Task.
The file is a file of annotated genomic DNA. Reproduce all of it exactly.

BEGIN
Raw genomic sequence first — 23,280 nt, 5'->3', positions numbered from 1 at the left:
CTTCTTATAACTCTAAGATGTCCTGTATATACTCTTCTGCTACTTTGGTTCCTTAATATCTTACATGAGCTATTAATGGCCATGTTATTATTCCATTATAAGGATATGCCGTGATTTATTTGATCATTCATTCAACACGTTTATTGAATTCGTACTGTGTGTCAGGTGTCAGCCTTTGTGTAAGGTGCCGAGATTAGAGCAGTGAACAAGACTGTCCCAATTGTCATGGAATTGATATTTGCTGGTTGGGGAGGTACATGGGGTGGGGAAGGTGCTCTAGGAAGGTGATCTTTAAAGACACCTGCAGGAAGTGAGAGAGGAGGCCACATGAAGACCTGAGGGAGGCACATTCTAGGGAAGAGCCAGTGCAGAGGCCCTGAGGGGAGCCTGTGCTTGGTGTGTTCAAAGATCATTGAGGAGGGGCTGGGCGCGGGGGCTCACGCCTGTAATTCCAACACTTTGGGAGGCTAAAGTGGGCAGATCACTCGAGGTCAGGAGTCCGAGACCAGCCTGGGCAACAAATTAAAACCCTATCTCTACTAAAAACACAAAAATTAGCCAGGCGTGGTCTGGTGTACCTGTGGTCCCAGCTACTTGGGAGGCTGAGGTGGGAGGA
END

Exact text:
Raw genomic sequence first — 23,280 nt, 5'->3', positions numbered from 1 at the left:
CTTCTTATAACTCTAAGATGTCCTGTATATACTCTTCTGCTACTTTGGTTCCTTAATATCTTACATGAGCTATTAATGGCCATGTTATTATTCCATTATAAGGATATGCCGTGATTTATTTGATCATTCATTCAACACGTTTATTGAATTCGTACTGTGTGTCAGGTGTCAGCCTTTGTGTAAGGTGCCGAGATTAGAGCAGTGAACAAGACTGTCCCAATTGTCATGGAATTGATATTTGCTGGTTGGGGAGGTACATGGGGTGGGGAAGGTGCTCTAGGAAGGTGATCTTTAAAGACACCTGCAGGAAGTGAGAGAGGAGGCCACATGAAGACCTGAGGGAGGCACATTCTAGGGAAGAGCCAGTGCAGAGGCCCTGAGGGGAGCCTGTGCTTGGTGTGTTCAAAGATCATTGAGGAGGGGCTGGGCGCGGGGGCTCACGCCTGTAATTCCAACACTTTGGGAGGCTAAAGTGGGCAGATCACTCGAGGTCAGGAGTCCGAGACCAGCCTGGGCAACAAATTAAAACCCTATCTCTACTAAAAACACAAAAATTAGCCAGGCGTGGTCTGGTGTACCTGTGGTCCCAGCTACTTGGGAGGCTGAGGTGGGAGGA